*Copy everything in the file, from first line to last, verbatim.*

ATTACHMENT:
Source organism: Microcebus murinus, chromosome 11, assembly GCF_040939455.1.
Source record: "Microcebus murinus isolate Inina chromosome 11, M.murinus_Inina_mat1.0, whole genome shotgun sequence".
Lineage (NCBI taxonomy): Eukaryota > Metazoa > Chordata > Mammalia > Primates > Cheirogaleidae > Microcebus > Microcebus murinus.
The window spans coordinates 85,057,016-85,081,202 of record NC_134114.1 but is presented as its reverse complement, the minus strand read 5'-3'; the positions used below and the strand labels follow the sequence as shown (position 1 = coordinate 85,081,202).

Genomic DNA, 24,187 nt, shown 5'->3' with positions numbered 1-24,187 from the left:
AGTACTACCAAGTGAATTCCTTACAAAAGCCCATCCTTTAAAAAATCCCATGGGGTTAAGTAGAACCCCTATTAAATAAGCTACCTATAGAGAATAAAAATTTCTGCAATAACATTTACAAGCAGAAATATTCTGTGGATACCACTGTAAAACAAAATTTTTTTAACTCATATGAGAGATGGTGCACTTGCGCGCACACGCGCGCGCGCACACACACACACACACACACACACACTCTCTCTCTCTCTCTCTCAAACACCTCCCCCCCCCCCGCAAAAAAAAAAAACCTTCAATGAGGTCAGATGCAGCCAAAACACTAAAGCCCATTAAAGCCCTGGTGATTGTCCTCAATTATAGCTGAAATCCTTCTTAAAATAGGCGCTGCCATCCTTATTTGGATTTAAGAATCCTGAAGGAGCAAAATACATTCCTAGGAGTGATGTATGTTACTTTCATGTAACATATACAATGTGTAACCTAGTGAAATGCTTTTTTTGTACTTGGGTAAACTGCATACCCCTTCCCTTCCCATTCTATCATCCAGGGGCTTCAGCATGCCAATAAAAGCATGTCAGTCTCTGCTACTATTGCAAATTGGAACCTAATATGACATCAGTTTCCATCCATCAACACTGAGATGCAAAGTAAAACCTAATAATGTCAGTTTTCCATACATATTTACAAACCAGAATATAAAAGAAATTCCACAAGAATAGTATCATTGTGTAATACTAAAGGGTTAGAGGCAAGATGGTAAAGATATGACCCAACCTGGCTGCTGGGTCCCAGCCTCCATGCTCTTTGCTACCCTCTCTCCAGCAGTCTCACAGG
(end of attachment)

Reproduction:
Source organism: Microcebus murinus, chromosome 11, assembly GCF_040939455.1.
Source record: "Microcebus murinus isolate Inina chromosome 11, M.murinus_Inina_mat1.0, whole genome shotgun sequence".
Lineage (NCBI taxonomy): Eukaryota > Metazoa > Chordata > Mammalia > Primates > Cheirogaleidae > Microcebus > Microcebus murinus.
The window spans coordinates 85,057,016-85,081,202 of record NC_134114.1 but is presented as its reverse complement, the minus strand read 5'-3'; the positions used below and the strand labels follow the sequence as shown (position 1 = coordinate 85,081,202).

Genomic DNA, 24,187 nt, shown 5'->3' with positions numbered 1-24,187 from the left:
AGTACTACCAAGTGAATTCCTTACAAAAGCCCATCCTTTAAAAAATCCCATGGGGTTAAGTAGAACCCCTATTAAATAAGCTACCTATAGAGAATAAAAATTTCTGCAATAACATTTACAAGCAGAAATATTCTGTGGATACCACTGTAAAACAAAATTTTTTTAACTCATATGAGAGATGGTGCACTTGCGCGCACACGCGCGCGCGCACACACACACACACACACACACACACTCTCTCTCTCTCTCTCTCAAACACCTCCCCCCCCCCCGCAAAAAAAAAAAACCTTCAATGAGGTCAGATGCAGCCAAAACACTAAAGCCCATTAAAGCCCTGGTGATTGTCCTCAATTATAGCTGAAATCCTTCTTAAAATAGGCGCTGCCATCCTTATTTGGATTTAAGAATCCTGAAGGAGCAAAATACATTCCTAGGAGTGATGTATGTTACTTTCATGTAACATATACAATGTGTAACCTAGTGAAATGCTTTTTTTGTACTTGGGTAAACTGCATACCCCTTCCCTTCCCATTCTATCATCCAGGGGCTTCAGCATGCCAATAAAAGCATGTCAGTCTCTGCTACTATTGCAAATTGGAACCTAATATGACATCAGTTTCCATCCATCAACACTGAGATGCAAAGTAAAACCTAATAATGTCAGTTTTCCATACATATTTACAAACCAGAATATAAAAGAAATTCCACAAGAATAGTATCATTGTGTAATACTAAAGGGTTAGAGGCAAGATGGTAAAGATATGACCCAACCTGGCTGCTGGGTCCCAGCCTCCATGCTCTTTGCTACCCTCTCTCCAGCAGTCTCACAGG